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Bill Pickett rodeo gives Black cowboys league of their own

Bill Pickett was to rodeo cowboys who were not allowed to compete at the highest level because of narrow-mindedness what Josh Gibson and Oscar Charleston were to their brethren in baseball. Which is why there is a rodeo named for him in which all the cowboys are Black.

This year’s was Sunday at the MGM Grand Garden. Those who arrived early were serenaded by The Gap Band making spurs jangle with “You Dropped a Bomb on Me” over the loudspeakers. You don’t get that during Cheyenne’s Frontier Days.

Bill Pickett’s fame predated that of the aforementioned Negro League ballplayers. His father, Thomas Jefferson Pickett, was a slave. So was Bill’s wife, Maggie.

Pickett would become a star attraction in a Wild West show featuring Buffalo Bill Cody, Will Rogers and Tom Mix. His specialty was bulldogging, which evolved into the traditional rodeo event of steer wrestling: He’d pursue a steer on horseback before taking a flying leap and pinning it to the ground.

But only after biting the steer on the lip.

Tre Hosley, a bareback rider from hardscrabble Compton, California, was asked if he had ever bitten a steer on the lip or so much as greeted one with a fist bump.

“Can’t say that I have,” he said. “But I’ve definitely been in a wrestling match with some of those steers. I can see why he might have taken that route.”

Stability in the stables

Like most kids from the inner city who turn to sports as sanctuary and refuge from crime-ridden streets, Hosley thought his route to a better life might run through football. He was a defensive back and kick returner at Long Beach Jordan High, which has produced myriad sports stars (as well as Bob Denver, who played Gilligan on “Gilligan’s Island”).

Though he was exposed to horses and horse culture at an early age — his grandfather rode, and his dad kept horses in an area of Compton zoned for agriculture called Richland Farms — Hosley said his primary focus was football and beating archrival Long Beach Poly, which has produced dozens of NFL players.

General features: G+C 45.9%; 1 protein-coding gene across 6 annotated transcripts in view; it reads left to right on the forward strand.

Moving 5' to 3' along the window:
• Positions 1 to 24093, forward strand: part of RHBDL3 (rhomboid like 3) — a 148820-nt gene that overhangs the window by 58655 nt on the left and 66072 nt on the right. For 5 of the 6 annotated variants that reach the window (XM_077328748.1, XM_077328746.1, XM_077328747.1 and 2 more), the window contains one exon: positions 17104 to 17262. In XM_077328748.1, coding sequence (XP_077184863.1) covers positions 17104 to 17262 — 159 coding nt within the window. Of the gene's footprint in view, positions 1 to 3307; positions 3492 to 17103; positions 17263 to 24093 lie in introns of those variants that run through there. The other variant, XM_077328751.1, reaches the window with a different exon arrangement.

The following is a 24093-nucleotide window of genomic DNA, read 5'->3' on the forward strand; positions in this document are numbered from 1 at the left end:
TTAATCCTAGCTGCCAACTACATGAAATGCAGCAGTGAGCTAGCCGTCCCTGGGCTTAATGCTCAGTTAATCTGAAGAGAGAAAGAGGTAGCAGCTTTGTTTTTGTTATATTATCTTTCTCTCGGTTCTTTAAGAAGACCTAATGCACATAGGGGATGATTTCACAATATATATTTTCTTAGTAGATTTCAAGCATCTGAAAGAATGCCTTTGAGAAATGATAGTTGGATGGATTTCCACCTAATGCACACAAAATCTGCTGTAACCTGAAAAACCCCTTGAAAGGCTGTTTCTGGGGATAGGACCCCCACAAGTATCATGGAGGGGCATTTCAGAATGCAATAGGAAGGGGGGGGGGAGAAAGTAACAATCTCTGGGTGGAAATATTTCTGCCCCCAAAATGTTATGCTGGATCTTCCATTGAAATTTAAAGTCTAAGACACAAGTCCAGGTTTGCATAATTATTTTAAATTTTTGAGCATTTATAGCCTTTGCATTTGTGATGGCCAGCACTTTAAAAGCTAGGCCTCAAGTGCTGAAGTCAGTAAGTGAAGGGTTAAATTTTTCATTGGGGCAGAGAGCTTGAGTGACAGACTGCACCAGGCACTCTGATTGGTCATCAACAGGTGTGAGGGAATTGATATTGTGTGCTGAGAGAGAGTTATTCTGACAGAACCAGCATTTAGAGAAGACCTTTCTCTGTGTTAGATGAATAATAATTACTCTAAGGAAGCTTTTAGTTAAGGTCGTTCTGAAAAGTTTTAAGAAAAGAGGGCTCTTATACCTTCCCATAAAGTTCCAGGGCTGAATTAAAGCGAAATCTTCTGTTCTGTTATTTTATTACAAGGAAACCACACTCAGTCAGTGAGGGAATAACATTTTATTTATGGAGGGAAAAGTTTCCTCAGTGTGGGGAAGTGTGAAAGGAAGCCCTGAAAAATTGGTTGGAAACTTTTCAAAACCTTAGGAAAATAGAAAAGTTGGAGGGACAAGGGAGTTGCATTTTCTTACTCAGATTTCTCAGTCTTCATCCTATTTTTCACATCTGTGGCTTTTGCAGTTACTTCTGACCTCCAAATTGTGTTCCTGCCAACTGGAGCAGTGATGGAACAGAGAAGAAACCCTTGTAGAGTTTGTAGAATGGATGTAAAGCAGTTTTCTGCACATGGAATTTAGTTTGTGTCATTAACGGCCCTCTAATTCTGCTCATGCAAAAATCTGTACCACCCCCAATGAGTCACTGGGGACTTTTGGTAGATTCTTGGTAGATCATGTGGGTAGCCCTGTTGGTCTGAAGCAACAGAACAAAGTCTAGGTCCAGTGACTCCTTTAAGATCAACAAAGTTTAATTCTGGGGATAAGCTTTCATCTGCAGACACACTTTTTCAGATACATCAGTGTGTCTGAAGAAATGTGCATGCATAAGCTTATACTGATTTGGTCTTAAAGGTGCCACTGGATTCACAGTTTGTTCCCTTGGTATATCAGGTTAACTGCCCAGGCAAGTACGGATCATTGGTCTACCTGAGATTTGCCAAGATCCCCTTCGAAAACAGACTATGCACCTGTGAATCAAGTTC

Still, he found time to ride on weekends. Sometimes curious football teammates would join him.

“I kind of found myself wanting to be at the stables a little more than I did at practice,” he said about getting on a wheezing Greyhound bus with Patrick Liddell, a buddy from Watts, and traveling 32 hours to National Finals Rodeo cowboy Clint Cannon’s riding school in Texas.

“I wasn’t in the greatest position financially. It was one of those deals where you really had to want it.”

A way out

Hosley wanted it enough to have made a few thousand dollars riding broncs on the PRCA circuit. But he’ll soon be 28 and realizes that earning his way to the NFR as Cannon did probably is beyond his reach.

“As far as the top 15 in the world, I am more athletic than those guys in most every other area (except) they have been riding bareback horses for so long,” Hosley said. “Now I just want to show the next generation of (inner city cowboys) that this is an avenue you can take to get out.”

The grim statistics suggest that more kids from Compton will wind up dead or doing time than becoming football or hip-hop stars. Where he comes from, one is not exclusive of the other. Hosley mentioned the rapper, activist and entrepreneur Nipsey Hussle, whom he greatly admired and in 2019 was gunned down not far from the stables where Hosley learned about horses.

“Anything positive can keep a guy above water and avoid a jail cell. Find a mentor, that was my biggest thing,” Hosley said of the advice he’d give to youngsters hoping to join Charlie Sampson and Fred Whitfield as Black champions in today’s modern and more accessible rodeo.

But you don’t have to earn a gold buckle — or even bite a steer on the lip — to find a calling through the cowboy lifestyle, Hosley said in using a catchphrase to which Bill Pickett might have related.

“This can take kids from hard places into better places.”

Contact Ron Kantowski at rkantowski@reviewjournal.com or 702-383-0352. Follow @ronkantowski on Twitter.

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